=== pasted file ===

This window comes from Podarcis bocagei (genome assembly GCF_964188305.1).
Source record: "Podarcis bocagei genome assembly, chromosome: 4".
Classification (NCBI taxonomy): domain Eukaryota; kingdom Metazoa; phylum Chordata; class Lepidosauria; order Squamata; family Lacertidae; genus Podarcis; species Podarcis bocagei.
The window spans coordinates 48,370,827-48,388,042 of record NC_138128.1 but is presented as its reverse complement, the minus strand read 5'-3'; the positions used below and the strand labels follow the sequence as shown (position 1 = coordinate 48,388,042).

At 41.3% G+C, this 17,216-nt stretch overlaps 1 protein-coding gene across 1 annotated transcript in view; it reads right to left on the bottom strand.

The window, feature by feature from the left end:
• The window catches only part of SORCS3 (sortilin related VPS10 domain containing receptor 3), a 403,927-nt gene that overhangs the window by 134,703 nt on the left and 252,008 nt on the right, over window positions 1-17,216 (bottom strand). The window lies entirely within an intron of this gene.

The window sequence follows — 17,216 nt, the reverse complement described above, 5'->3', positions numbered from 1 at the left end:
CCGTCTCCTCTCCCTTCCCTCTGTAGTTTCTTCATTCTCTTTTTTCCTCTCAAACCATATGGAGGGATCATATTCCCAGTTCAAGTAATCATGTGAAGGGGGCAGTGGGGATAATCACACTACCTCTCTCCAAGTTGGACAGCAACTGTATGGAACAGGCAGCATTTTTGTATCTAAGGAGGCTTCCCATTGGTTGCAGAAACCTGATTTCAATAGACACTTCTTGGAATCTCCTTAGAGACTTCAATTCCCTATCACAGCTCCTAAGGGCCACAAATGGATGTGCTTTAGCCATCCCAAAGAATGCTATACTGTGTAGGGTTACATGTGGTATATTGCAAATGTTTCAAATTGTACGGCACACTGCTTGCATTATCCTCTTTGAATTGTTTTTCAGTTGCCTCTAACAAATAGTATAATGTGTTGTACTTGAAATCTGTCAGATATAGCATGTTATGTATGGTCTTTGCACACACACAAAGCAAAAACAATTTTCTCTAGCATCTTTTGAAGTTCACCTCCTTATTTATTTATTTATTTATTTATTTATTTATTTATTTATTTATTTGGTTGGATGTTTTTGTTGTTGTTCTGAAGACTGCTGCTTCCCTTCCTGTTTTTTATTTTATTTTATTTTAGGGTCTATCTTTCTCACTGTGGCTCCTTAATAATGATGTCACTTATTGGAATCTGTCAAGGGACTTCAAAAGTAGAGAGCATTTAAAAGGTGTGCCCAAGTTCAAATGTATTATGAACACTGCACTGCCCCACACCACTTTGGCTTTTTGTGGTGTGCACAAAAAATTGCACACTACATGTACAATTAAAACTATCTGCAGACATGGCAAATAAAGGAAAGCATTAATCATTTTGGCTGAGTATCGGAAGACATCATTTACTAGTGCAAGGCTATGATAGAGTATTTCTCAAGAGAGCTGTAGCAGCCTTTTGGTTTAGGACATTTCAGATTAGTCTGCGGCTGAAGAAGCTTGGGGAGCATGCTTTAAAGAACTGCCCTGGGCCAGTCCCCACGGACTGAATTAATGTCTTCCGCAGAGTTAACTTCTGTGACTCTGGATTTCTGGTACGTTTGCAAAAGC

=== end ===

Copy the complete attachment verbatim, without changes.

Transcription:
This window comes from Podarcis bocagei (genome assembly GCF_964188305.1).
Source record: "Podarcis bocagei genome assembly, chromosome: 4".
Classification (NCBI taxonomy): domain Eukaryota; kingdom Metazoa; phylum Chordata; class Lepidosauria; order Squamata; family Lacertidae; genus Podarcis; species Podarcis bocagei.
The window spans coordinates 48,370,827-48,388,042 of record NC_138128.1 but is presented as its reverse complement, the minus strand read 5'-3'; the positions used below and the strand labels follow the sequence as shown (position 1 = coordinate 48,388,042).

At 41.3% G+C, this 17,216-nt stretch overlaps 1 protein-coding gene across 1 annotated transcript in view; it reads right to left on the bottom strand.

The window, feature by feature from the left end:
• The window catches only part of SORCS3 (sortilin related VPS10 domain containing receptor 3), a 403,927-nt gene that overhangs the window by 134,703 nt on the left and 252,008 nt on the right, over window positions 1-17,216 (bottom strand). The window lies entirely within an intron of this gene.

The window sequence follows — 17,216 nt, the reverse complement described above, 5'->3', positions numbered from 1 at the left end:
CCGTCTCCTCTCCCTTCCCTCTGTAGTTTCTTCATTCTCTTTTTTCCTCTCAAACCATATGGAGGGATCATATTCCCAGTTCAAGTAATCATGTGAAGGGGGCAGTGGGGATAATCACACTACCTCTCTCCAAGTTGGACAGCAACTGTATGGAACAGGCAGCATTTTTGTATCTAAGGAGGCTTCCCATTGGTTGCAGAAACCTGATTTCAATAGACACTTCTTGGAATCTCCTTAGAGACTTCAATTCCCTATCACAGCTCCTAAGGGCCACAAATGGATGTGCTTTAGCCATCCCAAAGAATGCTATACTGTGTAGGGTTACATGTGGTATATTGCAAATGTTTCAAATTGTACGGCACACTGCTTGCATTATCCTCTTTGAATTGTTTTTCAGTTGCCTCTAACAAATAGTATAATGTGTTGTACTTGAAATCTGTCAGATATAGCATGTTATGTATGGTCTTTGCACACACACAAAGCAAAAACAATTTTCTCTAGCATCTTTTGAAGTTCACCTCCTTATTTATTTATTTATTTATTTATTTATTTATTTATTTATTTATTTGGTTGGATGTTTTTGTTGTTGTTCTGAAGACTGCTGCTTCCCTTCCTGTTTTTTATTTTATTTTATTTTAGGGTCTATCTTTCTCACTGTGGCTCCTTAATAATGATGTCACTTATTGGAATCTGTCAAGGGACTTCAAAAGTAGAGAGCATTTAAAAGGTGTGCCCAAGTTCAAATGTATTATGAACACTGCACTGCCCCACACCACTTTGGCTTTTTGTGGTGTGCACAAAAAATTGCACACTACATGTACAATTAAAACTATCTGCAGACATGGCAAATAAAGGAAAGCATTAATCATTTTGGCTGAGTATCGGAAGACATCATTTACTAGTGCAAGGCTATGATAGAGTATTTCTCAAGAGAGCTGTAGCAGCCTTTTGGTTTAGGACATTTCAGATTAGTCTGCGGCTGAAGAAGCTTGGGGAGCATGCTTTAAAGAACTGCCCTGGGCCAGTCCCCACGGACTGAATTAATGTCTTCCGCAGAGTTAACTTCTGTGACTCTGGATTTCTGGTACGTTTGCAAAAGC